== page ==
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Probability Revisited. Austin Cole. Outline. Expectation & Variance Distributions Bernoulli Binomial Geometric Negative Binomial Hypergeometric Poisson. Probability Basics.

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Presentation Transcript
outline
Outline
  • Expectation & Variance
  • Distributions
    • Bernoulli
    • Binomial
    • Geometric
    • Negative Binomial
    • Hypergeometric
    • Poisson
probability basics
Probability Basics
  • Probability Mass Function (PMF): function that gives the probability that a discrete random variable is equal to some value, f(x)=P[X = x]
  • Cumulative Distribution Function (CDF): a function F(x)=P[X ≤ x]
  • For continuous r.v., f(x)=F´(x)
expectation
Expectation
  • E[X]: What you expect the average for X to be in the long run
  • Also known as weighted average, population mean or μ
slide5

An urn contains 3 red balls and 4 blue balls. Balls are drawn at random without replacement. Let the random variable X be the trial # when the 1st red ball is drawn. Find E[X]

variance
Variance
  • σ2=Var(X)=E[X2] – (E[X]) 2
  • The square of the standard deviation σ of X
  • How to calculate E[X2]?
  • E[X2]=Σx2f(x) or ʃx2f(x)dx
bernoulli distribution
Bernoulli Distribution
  • K=1 signifies ‘success’, K=0 represents failure
  • Whether a coin comes up heads
  • What is f(x)?
bernoulli distribution1
Bernoulli Distribution
  • E[X]=p
  • V[X]=p(1-p)
  • Special case of p=1/2
    • μ=1/2
    • V[X]=1/4 *largest possible variance for Bernoulli r.v.
    • The PMF has the widest peak about the mean of any r.v.
binomial distribution
Binomial Distribution
  • Consists of n identical trials
  • There are two possible outcomes
  • Trials are mutually independent
  • Probability of each success on each trial is the same
  • f(X=k)=
binomial distribution1
Binomial Distribution
  • E[X]=np
  • V[X]=np(1-p)
  • Example: Defective eggs
slide12

A dozen eggs contains 3 defectives. If a sample of 5 is taken with replacement, find the probability that exactly 2 of the eggs sampled are defective. Also, find the probability that 2 or fewer are defective.

  • n=5; p=1/4
  • f(x)=( )(1/4) x(3/4) 5-x
  • Exercise 1

5

x

geometric distribution
Geometric Distribution
  • Probability that the first success comes on the kth trial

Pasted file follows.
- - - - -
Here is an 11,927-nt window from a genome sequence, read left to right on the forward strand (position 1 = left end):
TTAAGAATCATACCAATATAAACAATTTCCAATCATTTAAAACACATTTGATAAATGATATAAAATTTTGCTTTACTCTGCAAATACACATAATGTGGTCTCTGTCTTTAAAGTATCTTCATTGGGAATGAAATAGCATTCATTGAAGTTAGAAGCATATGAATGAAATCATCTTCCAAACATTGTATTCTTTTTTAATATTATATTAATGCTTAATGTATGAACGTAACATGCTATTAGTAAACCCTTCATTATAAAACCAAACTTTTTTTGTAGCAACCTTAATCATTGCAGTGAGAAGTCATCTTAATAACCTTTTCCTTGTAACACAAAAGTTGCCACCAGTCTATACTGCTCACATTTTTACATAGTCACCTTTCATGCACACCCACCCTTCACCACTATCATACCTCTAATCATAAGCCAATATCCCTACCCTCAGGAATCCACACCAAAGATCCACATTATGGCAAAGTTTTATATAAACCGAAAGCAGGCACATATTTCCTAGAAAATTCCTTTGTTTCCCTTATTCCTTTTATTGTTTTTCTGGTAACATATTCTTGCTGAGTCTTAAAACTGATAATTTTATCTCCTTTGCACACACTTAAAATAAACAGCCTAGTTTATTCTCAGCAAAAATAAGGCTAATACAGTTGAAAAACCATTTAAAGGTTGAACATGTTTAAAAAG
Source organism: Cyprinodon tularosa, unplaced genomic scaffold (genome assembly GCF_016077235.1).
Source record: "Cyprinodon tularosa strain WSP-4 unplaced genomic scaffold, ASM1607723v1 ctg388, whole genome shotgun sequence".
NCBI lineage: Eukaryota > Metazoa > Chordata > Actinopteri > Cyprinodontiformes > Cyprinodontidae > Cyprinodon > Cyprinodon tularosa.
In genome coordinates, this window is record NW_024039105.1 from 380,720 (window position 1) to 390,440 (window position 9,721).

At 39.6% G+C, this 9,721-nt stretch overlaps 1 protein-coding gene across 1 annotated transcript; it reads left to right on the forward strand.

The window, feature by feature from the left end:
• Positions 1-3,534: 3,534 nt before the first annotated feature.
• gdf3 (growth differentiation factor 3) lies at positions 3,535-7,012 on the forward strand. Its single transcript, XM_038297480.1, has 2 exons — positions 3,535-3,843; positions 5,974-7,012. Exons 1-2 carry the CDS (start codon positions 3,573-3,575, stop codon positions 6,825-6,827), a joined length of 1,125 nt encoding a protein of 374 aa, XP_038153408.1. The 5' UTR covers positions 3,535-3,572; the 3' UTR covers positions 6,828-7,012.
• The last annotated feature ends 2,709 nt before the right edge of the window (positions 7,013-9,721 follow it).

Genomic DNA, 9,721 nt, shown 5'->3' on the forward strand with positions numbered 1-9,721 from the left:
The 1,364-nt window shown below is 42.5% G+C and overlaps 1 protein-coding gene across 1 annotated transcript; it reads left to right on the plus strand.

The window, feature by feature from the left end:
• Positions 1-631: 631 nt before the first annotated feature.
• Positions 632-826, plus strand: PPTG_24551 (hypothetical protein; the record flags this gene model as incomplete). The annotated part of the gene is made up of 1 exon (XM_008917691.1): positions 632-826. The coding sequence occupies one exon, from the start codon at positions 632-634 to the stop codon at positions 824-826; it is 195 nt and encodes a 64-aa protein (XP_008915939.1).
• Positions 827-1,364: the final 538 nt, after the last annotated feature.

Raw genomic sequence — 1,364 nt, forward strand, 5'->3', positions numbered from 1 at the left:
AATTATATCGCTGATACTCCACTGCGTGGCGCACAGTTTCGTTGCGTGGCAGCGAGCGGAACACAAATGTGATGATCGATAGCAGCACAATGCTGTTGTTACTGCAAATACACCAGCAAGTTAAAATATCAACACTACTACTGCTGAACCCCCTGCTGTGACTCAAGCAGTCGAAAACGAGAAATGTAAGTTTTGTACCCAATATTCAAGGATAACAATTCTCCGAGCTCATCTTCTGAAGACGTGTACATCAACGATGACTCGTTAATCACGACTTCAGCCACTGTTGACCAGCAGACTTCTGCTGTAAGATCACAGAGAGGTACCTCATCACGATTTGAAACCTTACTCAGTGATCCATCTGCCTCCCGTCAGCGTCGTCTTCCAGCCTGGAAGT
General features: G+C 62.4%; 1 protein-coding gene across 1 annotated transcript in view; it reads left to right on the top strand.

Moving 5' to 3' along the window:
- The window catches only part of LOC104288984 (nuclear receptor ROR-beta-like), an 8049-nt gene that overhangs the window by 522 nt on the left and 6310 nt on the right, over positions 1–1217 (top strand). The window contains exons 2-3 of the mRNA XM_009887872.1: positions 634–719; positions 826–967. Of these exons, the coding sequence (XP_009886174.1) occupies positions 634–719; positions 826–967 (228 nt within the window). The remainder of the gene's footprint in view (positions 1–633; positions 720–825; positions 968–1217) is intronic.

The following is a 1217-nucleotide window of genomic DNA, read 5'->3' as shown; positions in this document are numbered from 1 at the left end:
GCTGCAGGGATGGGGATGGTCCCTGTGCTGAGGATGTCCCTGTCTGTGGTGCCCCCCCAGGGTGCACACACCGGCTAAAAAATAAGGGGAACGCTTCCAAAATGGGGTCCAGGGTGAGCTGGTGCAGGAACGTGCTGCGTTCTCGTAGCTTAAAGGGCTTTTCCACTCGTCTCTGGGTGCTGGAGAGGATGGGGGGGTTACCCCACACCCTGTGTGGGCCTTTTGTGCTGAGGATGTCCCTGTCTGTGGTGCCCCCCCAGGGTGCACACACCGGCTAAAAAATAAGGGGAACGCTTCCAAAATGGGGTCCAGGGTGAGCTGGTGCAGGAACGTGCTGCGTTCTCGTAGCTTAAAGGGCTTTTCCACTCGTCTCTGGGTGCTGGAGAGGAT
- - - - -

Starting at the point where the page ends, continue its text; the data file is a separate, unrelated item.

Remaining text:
• f(X=k)=(1-p) k-1p
  • E[X]=(1-p)/p
  • V[X]=(1-p)/p 2
  • Memoryless
example
Example
  • Suppose the probability of an engine malfunction for any one-hour period is p=.02. Find the probability that a given engine will survive 2 hours.
  • P[survive 2 hrs]=1-P[x<2]

=1-(.98)1-1(.02)-(.98) 2-1(.02)

=.9604

negative binomial distribution
Negative Binomial Distribution
  • Probability of having k successes and r failures
  • E[X]=k(1-p)/p
  • V[X]= k(1-p)/p 2
  • f(X=k)=

k

exercise 2
Exercise 2
  • A geological study indicates that an exploratory oil well drilled in a particular region should strike oil with probability p=.2. Find the probability that the 3rd oil strike comes on the 5th well drilled.
hypergeometric distribution
Hypergeometric Distribution
  • Probability of sampling involving N items without replacement
  • f(X=k)=
  • m successes, N-m failures
  • E[X]=nm/N
  • V[X]=n*(--)*(1- --)*(----)

m

N

m

N

N-n

N-1

example1
Example
  • A biologist uses a “catch & release” program to estimate the population size of a particular animal in a region. During the catch phase, 20 animals are tagged. Months later, 30 animals are captured, and 7 have tags.
poisson distribution
Poisson Distribution
  • Often used for large n and small p
  • E[X]=λ
  • V[X]= λ
  • f(X=k)=
a closer look at poisson
A closer look at Poisson
  • Suppose we want to find the probability distribution of the number of accidents at an intersection during the time period of one week
  • Divide the week into subintervals so:
    • P[no accident in subinterval]=1-p
    • P[1 accident in subinterval]=p
    • P[2+ accidents in subinterval]=0
slide24

Occurrence of accidents can be assumed to be independent from interval to interval (X~Bin(n,p))

  • X=total # of subintervals w/ an accident
  • Let p=λ/n
  • ( )(--) 2 (1- --) n-x = (e-λ)*(λx)/x!

n

x

λ

n

λ

n

poisson example
Poisson Example
  • A rare disease affects .2% of the population. Find the probability that city A of 500,000 has 1,040 or fewer people infected.
  • P(X≤1040)=Σ( )(.002 x).998 500000-x
  • P(X≤1040)=Σ ------------

1040

X=0

500000

x

1040

X=0

1000x e-1000

x!

≈.8995

discussion
Discussion
  • Are there any other uses that you see for probability?
  • Have you used basic knowledge for probability in certain situations?
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